(second meaning)." He also explains his use of a term generally unfamiliar in America but used frequently in this book: "With the same meaning ["story"!, I will also use the term diegesis; which comes to us from the theoreticians of cinematographic narrative."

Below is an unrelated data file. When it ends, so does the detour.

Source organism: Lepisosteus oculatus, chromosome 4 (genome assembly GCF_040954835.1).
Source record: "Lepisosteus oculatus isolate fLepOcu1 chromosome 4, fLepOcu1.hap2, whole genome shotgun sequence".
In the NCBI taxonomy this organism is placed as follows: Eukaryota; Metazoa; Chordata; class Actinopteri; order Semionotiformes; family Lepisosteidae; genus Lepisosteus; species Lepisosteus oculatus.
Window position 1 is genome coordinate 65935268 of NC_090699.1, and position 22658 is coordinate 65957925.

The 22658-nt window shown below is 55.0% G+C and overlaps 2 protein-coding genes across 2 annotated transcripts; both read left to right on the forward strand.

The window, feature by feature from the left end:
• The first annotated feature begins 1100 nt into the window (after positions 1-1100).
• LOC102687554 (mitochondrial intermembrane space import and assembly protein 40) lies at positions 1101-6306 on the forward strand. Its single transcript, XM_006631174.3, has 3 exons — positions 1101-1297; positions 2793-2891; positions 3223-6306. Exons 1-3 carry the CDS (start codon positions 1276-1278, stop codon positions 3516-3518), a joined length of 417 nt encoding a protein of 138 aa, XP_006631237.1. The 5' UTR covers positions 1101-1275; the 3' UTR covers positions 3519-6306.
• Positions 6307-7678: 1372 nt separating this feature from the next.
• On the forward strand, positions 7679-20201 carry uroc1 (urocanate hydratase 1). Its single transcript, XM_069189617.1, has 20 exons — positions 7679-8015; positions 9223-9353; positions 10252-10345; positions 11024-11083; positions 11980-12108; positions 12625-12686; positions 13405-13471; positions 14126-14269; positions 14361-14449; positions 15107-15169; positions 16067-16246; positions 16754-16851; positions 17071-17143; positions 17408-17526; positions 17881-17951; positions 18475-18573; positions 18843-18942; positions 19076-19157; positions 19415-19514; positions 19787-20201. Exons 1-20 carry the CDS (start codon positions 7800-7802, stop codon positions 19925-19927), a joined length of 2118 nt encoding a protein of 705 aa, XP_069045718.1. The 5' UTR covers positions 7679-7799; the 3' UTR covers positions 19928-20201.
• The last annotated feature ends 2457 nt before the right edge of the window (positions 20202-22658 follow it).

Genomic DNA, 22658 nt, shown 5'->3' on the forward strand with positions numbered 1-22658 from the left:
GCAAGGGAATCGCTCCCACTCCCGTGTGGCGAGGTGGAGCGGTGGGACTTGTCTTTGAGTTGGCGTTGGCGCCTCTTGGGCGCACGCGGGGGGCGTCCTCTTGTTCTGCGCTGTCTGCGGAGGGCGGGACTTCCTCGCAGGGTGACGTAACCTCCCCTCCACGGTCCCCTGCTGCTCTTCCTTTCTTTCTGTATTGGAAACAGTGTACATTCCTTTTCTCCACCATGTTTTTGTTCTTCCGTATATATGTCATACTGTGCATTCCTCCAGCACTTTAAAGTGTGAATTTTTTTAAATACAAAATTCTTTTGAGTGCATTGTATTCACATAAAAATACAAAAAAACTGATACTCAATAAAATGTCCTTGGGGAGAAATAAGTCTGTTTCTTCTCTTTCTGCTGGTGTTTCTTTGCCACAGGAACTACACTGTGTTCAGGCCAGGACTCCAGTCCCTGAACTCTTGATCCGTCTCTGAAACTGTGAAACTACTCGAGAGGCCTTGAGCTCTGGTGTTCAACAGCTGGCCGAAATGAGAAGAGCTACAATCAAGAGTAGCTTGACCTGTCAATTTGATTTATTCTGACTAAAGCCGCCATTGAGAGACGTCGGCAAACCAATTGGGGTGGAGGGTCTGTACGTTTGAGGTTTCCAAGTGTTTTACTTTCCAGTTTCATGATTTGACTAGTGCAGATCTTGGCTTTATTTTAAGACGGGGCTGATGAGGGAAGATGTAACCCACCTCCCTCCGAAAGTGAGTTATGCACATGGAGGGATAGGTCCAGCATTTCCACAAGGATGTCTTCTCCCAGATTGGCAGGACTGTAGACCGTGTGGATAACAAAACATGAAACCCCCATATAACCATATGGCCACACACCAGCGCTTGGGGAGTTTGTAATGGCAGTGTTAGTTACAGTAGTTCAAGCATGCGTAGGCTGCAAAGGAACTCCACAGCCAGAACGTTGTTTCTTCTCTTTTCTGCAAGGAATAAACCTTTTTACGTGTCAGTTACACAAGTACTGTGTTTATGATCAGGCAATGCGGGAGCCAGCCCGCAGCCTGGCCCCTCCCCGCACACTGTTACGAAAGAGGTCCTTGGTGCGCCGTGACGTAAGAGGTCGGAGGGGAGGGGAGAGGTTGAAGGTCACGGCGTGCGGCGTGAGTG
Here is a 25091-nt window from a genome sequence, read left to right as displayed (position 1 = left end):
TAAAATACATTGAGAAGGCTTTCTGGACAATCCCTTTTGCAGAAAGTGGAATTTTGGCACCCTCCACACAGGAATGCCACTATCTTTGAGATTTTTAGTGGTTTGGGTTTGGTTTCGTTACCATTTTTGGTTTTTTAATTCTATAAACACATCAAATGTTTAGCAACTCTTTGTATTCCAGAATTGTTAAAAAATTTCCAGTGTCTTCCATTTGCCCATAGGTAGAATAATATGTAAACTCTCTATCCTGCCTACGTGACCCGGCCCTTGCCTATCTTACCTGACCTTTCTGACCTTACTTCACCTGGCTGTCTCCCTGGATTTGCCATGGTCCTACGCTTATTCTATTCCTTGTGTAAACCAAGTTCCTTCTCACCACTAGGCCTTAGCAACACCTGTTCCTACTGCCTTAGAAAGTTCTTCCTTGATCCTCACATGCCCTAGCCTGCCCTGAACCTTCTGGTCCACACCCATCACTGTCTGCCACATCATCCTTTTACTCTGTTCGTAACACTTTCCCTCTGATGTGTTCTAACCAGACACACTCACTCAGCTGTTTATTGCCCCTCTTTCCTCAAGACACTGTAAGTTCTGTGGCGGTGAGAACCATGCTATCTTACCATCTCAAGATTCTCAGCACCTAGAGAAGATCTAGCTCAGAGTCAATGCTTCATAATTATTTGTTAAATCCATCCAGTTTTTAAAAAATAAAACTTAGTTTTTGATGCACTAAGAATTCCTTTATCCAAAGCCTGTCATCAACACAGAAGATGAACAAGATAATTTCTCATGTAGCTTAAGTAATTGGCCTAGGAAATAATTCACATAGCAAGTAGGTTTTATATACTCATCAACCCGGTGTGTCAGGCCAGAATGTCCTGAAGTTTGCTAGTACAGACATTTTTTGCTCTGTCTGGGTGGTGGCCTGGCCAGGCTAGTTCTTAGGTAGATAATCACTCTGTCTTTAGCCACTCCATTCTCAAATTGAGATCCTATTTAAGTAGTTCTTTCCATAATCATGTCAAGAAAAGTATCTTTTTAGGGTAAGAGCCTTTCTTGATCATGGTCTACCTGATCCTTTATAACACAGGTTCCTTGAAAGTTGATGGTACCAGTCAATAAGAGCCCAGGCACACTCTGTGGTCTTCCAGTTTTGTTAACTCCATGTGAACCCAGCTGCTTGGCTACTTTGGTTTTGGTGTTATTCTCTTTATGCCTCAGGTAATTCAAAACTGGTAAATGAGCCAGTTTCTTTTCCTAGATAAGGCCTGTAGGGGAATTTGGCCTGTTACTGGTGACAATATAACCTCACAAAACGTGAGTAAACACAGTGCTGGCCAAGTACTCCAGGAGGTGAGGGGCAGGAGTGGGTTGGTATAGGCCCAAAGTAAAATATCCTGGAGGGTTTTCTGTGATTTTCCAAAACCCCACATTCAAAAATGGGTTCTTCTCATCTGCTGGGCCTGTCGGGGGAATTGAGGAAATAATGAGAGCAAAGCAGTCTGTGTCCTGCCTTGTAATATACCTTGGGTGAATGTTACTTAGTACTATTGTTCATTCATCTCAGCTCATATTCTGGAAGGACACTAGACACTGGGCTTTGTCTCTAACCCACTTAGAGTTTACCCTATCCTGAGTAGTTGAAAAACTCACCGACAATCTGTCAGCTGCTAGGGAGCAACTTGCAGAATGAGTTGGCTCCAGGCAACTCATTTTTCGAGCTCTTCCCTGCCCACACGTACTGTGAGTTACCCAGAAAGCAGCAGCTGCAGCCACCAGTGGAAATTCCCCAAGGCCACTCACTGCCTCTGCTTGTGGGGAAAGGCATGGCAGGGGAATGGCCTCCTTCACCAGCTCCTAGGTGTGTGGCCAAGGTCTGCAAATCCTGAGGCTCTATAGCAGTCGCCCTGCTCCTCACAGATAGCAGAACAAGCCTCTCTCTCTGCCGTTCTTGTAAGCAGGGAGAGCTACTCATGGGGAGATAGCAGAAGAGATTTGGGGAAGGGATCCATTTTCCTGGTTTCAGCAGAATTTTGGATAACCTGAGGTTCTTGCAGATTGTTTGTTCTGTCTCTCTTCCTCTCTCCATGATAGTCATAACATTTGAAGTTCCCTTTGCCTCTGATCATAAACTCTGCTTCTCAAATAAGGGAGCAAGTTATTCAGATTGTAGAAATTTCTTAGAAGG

28 Narrative Discourse devoted to that text. Such a resource is not available to someone interested in either the events recounted by the narrative that the Recherche du temps perdu constitutes or the narrating act from which it arises: no document external to the Recherche, and par-ticularly not a good biography of Marcel Proust, if one existed,3 could teach us about either those events or that act, since both of these are fictional and both set on stage, not Marcel Proust, but the hero and supposed narrator of his novel. 1 do not mean to suggest that the narrative content of the Recherche has no con-nection with the life of its author, but simply that this connec-tion is not such that the latter can be used for a rigorous analysis of the former (any more than the reverse). As to the narrating that produced the narrative, the act of Marcel4 recounting his past life, we will be careful from this point on not to confuse it with the act of Proust writing the Recherche du temps perdU. I will come back to this subject later; it is enough for the time being to remember that the 521 pages of Du cote de chez Swann (Grasset edition) published in November 1913 and written by Proust some years before that date are supposed (in the present state of the fiction) to have been written by the narrator well after the war. It is thus the narrative, and that alone, that informs us here both of the events that it recounts and of the activity that sup-posedly gave birth to it. In other words, our knowledge of the two (the events and the action of writing) must be indirect, unavoidably mediated by the narrative discourse, inasmuch as the events are the very subject of that discourse and the activity of writing leaves in it traces, signs or indices that we can pick up and interpret-traces such as the presence of a first-person pro-noun to mark the oneness of character and narrator, or a verb in the past tense to indicate that a recounted action occurred prior to the narrating action, not to mention more direct and more J The bad ones present no inconvenience here, since their main defect consists of coolly attributing to Proust what Proust says of Marcel, to II1iers what he says of Combray, to Cobourg what he says of Balbec, and so on-a technique debat-able in itself, but not dangerous for us: except for the names, such books never step outside the Recherche. 4 Here, to refer to both the hero and the narrator of the Recherche, we are keeping this controversial Christian name. I will explain this in the last chapter.